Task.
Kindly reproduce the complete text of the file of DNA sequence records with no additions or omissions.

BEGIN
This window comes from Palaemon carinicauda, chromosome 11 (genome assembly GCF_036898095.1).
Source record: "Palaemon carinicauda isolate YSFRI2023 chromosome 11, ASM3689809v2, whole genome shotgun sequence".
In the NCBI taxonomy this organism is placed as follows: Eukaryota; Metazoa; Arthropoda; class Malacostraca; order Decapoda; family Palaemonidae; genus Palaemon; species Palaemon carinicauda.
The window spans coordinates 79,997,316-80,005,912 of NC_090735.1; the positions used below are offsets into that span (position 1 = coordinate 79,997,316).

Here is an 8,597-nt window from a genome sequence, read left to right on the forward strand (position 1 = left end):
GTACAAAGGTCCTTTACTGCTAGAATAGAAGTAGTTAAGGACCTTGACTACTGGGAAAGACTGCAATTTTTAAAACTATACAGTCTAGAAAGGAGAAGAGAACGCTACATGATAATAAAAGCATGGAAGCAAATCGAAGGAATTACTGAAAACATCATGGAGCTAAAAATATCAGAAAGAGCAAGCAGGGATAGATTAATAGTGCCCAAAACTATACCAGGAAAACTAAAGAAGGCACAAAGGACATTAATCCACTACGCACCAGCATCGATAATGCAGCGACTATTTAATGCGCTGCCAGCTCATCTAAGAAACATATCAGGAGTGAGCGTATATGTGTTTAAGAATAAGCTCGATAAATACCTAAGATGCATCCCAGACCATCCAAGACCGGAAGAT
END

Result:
This window comes from Palaemon carinicauda, chromosome 11 (genome assembly GCF_036898095.1).
Source record: "Palaemon carinicauda isolate YSFRI2023 chromosome 11, ASM3689809v2, whole genome shotgun sequence".
In the NCBI taxonomy this organism is placed as follows: Eukaryota; Metazoa; Arthropoda; class Malacostraca; order Decapoda; family Palaemonidae; genus Palaemon; species Palaemon carinicauda.
The window spans coordinates 79,997,316-80,005,912 of NC_090735.1; the positions used below are offsets into that span (position 1 = coordinate 79,997,316).

Here is an 8,597-nt window from a genome sequence, read left to right on the forward strand (position 1 = left end):
GTACAAAGGTCCTTTACTGCTAGAATAGAAGTAGTTAAGGACCTTGACTACTGGGAAAGACTGCAATTTTTAAAACTATACAGTCTAGAAAGGAGAAGAGAACGCTACATGATAATAAAAGCATGGAAGCAAATCGAAGGAATTACTGAAAACATCATGGAGCTAAAAATATCAGAAAGAGCAAGCAGGGATAGATTAATAGTGCCCAAAACTATACCAGGAAAACTAAAGAAGGCACAAAGGACATTAATCCACTACGCACCAGCATCGATAATGCAGCGACTATTTAATGCGCTGCCAGCTCATCTAAGAAACATATCAGGAGTGAGCGTATATGTGTTTAAGAATAAGCTCGATAAATACCTAAGATGCATCCCAGACCATCCAAGACCGGAAGAT